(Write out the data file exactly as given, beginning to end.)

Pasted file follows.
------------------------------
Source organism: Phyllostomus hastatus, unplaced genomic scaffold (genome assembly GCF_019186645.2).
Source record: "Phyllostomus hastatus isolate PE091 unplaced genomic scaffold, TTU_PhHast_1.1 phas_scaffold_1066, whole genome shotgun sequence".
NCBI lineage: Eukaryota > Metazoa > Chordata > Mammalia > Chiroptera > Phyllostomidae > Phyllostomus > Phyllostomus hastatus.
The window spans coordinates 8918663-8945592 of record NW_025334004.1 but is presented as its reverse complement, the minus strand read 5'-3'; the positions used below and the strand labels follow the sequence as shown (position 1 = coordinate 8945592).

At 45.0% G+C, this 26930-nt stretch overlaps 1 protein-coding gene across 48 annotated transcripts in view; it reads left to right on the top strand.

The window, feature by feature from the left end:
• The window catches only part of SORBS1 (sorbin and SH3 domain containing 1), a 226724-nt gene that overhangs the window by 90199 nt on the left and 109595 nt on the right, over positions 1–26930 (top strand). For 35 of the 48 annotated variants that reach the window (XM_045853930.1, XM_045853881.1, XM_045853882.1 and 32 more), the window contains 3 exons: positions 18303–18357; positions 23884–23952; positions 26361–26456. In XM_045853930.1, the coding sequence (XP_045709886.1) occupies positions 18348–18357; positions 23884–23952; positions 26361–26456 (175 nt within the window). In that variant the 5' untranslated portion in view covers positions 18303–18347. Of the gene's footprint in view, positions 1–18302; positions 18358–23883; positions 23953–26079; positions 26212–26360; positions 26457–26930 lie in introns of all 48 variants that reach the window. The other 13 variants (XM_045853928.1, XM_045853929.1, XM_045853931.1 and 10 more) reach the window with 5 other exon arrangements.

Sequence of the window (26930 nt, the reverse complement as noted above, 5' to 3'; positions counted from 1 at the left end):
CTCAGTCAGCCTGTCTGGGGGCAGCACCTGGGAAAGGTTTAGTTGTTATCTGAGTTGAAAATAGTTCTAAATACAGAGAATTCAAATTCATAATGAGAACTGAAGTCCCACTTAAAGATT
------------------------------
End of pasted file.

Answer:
Source organism: Phyllostomus hastatus, unplaced genomic scaffold (genome assembly GCF_019186645.2).
Source record: "Phyllostomus hastatus isolate PE091 unplaced genomic scaffold, TTU_PhHast_1.1 phas_scaffold_1066, whole genome shotgun sequence".
NCBI lineage: Eukaryota > Metazoa > Chordata > Mammalia > Chiroptera > Phyllostomidae > Phyllostomus > Phyllostomus hastatus.
The window spans coordinates 8918663-8945592 of record NW_025334004.1 but is presented as its reverse complement, the minus strand read 5'-3'; the positions used below and the strand labels follow the sequence as shown (position 1 = coordinate 8945592).

At 45.0% G+C, this 26930-nt stretch overlaps 1 protein-coding gene across 48 annotated transcripts in view; it reads left to right on the top strand.

The window, feature by feature from the left end:
• The window catches only part of SORBS1 (sorbin and SH3 domain containing 1), a 226724-nt gene that overhangs the window by 90199 nt on the left and 109595 nt on the right, over positions 1–26930 (top strand). For 35 of the 48 annotated variants that reach the window (XM_045853930.1, XM_045853881.1, XM_045853882.1 and 32 more), the window contains 3 exons: positions 18303–18357; positions 23884–23952; positions 26361–26456. In XM_045853930.1, the coding sequence (XP_045709886.1) occupies positions 18348–18357; positions 23884–23952; positions 26361–26456 (175 nt within the window). In that variant the 5' untranslated portion in view covers positions 18303–18347. Of the gene's footprint in view, positions 1–18302; positions 18358–23883; positions 23953–26079; positions 26212–26360; positions 26457–26930 lie in introns of all 48 variants that reach the window. The other 13 variants (XM_045853928.1, XM_045853929.1, XM_045853931.1 and 10 more) reach the window with 5 other exon arrangements.

Sequence of the window (26930 nt, the reverse complement as noted above, 5' to 3'; positions counted from 1 at the left end):
CTCAGTCAGCCTGTCTGGGGGCAGCACCTGGGAAAGGTTTAGTTGTTATCTGAGTTGAAAATAGTTCTAAATACAGAGAATTCAAATTCATAATGAGAACTGAAGTCCCACTTAAAGATT